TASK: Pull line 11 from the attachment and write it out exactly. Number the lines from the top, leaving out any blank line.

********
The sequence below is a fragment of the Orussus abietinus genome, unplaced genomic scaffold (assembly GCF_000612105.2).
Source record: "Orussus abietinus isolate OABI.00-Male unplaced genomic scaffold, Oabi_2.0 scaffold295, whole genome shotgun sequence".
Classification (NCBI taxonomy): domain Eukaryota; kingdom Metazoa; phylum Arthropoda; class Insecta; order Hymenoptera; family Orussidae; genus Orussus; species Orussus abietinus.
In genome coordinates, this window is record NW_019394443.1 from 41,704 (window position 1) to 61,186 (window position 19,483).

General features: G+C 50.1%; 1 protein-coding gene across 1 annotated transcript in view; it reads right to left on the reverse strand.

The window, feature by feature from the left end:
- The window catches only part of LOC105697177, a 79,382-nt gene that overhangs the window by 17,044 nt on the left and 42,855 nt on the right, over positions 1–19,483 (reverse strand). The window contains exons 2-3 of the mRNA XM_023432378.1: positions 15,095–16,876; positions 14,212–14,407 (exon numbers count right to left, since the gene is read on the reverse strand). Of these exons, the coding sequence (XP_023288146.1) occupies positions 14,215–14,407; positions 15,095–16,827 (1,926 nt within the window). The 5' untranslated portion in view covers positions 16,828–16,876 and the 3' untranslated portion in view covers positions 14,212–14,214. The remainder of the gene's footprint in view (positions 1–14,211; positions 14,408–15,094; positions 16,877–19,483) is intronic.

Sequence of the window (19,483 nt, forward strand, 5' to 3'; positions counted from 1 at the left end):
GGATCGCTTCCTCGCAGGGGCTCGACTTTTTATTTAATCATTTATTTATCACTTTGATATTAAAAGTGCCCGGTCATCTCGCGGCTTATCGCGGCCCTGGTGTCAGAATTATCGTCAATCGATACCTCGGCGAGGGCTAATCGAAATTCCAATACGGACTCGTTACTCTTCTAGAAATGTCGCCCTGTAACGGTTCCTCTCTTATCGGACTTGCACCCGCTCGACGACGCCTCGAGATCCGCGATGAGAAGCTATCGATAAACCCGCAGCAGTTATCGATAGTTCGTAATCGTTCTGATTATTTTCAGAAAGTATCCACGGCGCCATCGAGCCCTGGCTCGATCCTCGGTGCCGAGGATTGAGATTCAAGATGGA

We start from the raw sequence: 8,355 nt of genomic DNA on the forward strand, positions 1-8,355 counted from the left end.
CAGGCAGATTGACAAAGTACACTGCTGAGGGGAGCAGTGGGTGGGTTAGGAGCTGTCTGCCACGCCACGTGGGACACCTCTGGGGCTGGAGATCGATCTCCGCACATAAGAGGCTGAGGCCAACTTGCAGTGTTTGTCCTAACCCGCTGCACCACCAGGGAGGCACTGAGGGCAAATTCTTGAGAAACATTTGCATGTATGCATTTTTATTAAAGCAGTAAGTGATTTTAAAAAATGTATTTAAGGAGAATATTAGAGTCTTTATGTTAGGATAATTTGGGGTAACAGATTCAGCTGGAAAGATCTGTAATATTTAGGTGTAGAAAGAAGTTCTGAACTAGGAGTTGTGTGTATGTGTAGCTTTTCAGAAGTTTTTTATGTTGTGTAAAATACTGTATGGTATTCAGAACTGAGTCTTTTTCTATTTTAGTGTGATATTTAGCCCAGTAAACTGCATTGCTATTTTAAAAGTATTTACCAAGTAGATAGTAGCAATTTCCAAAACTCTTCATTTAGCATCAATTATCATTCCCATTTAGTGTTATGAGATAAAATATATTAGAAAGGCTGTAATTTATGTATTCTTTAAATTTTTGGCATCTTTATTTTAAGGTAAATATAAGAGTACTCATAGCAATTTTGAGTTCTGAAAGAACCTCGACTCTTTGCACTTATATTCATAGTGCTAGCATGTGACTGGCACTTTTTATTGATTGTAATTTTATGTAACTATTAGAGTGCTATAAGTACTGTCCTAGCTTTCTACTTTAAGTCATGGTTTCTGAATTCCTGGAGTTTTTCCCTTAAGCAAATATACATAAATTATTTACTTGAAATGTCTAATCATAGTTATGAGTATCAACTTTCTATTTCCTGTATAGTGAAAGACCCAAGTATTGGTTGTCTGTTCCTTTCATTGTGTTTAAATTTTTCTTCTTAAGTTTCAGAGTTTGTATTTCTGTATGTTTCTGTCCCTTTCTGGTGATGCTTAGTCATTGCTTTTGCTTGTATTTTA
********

CAGGCAGATTGACAAAGTACACTGCTGAGGGGAGCAGTGGGTGGGTTAGGAGCTGTCTGCCACGCCACGTGGGACACCTCTGGGGCTGGAGATCGATCTCCGCACATAAGAGGCTGAGGCCAACTTGCAGTGTTTGTCCTAACCCGCTGCACCACCAGGGAGGCACTGAGGGCAAATTCTTGAGAAACATTTGCATGTATGCATTTTTATTAAAGCAGTAAGTGATTTTAAAAAATGTATTTAAGGAGAATATTAGAGTCTTTATGTTAGGATAATTTGGGGTAACAGATTCAGCTGGAAAGATCTGTAATATTTAGGTGTAGAAAGAAGTTCTGAACTAGGAGTTGTGTGTATGTGTAGCTTTTCAGAAGTTTTTTATGTTGTGTAAAATACTGTATGGTATTCAGAACTGAGTCTTTTTCTATTTTAGTGTGATATTTAGCCCAGTAAACTGCATTGCTATTTTAAAAGTATTTACCAAGTAGATAGTAGCAATTTCCAAAACTCTTCATTTAGCATCAATTATCATTCCCATTTAGTGTTATGAGATAAAATATATTAGAAAGGCTGTAATTTATGTATTCTTTAAATTTTTGGCATCTTTATTTTAAGGTAAATATAAGAGTACTCATAGCAATTTTGAGTTCTGAAAGAACCTCGACTCTTTGCACTTATATTCATAGTGCTAGCATGTGACTGGCACTTTTTATTGATTGTAATTTTATGTAACTATTAGAGTGCTATAAGTACTGTCCTAGCTTTCTACTTTAAGTCATGGTTTCTGAATTCCTGGAGTTTTTCCCTTAAGCAAATATACATAAATTATTTACTTGAAATGTCTAATCATAGTTATGAGTATCAACTTTCTATTTCCTGTATAGTGAAAGACCCAAGTATTGGTTGTCTGTTCCTTTCATTGTGTTTAAATTTTTCTTCTTAAGTTTCAGAGTTTGTATTTCTGTATGTTTCTGTCCCTTTCTGGTGATGCTTAGTCATTGCTTTTGCTTGTATTTTA